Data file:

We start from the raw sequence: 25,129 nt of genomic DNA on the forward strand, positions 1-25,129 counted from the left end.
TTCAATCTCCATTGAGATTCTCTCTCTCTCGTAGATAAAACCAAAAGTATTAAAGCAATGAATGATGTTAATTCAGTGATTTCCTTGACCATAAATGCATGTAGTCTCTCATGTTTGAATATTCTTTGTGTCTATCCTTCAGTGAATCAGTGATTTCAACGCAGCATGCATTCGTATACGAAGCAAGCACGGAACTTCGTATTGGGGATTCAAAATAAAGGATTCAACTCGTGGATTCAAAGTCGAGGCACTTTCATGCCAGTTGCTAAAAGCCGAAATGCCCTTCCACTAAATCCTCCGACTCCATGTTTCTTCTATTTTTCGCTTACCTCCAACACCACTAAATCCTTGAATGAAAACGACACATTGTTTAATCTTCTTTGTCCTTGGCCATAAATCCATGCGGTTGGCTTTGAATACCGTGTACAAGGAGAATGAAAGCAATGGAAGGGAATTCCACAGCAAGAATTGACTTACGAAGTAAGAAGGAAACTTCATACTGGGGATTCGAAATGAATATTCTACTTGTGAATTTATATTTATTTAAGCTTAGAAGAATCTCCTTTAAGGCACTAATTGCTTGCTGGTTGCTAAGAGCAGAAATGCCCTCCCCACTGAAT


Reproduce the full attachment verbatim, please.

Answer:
We start from the raw sequence: 25,129 nt of genomic DNA on the forward strand, positions 1-25,129 counted from the left end.
TTCAATCTCCATTGAGATTCTCTCTCTCTCGTAGATAAAACCAAAAGTATTAAAGCAATGAATGATGTTAATTCAGTGATTTCCTTGACCATAAATGCATGTAGTCTCTCATGTTTGAATATTCTTTGTGTCTATCCTTCAGTGAATCAGTGATTTCAACGCAGCATGCATTCGTATACGAAGCAAGCACGGAACTTCGTATTGGGGATTCAAAATAAAGGATTCAACTCGTGGATTCAAAGTCGAGGCACTTTCATGCCAGTTGCTAAAAGCCGAAATGCCCTTCCACTAAATCCTCCGACTCCATGTTTCTTCTATTTTTCGCTTACCTCCAACACCACTAAATCCTTGAATGAAAACGACACATTGTTTAATCTTCTTTGTCCTTGGCCATAAATCCATGCGGTTGGCTTTGAATACCGTGTACAAGGAGAATGAAAGCAATGGAAGGGAATTCCACAGCAAGAATTGACTTACGAAGTAAGAAGGAAACTTCATACTGGGGATTCGAAATGAATATTCTACTTGTGAATTTATATTTATTTAAGCTTAGAAGAATCTCCTTTAAGGCACTAATTGCTTGCTGGTTGCTAAGAGCAGAAATGCCCTCCCCACTGAAT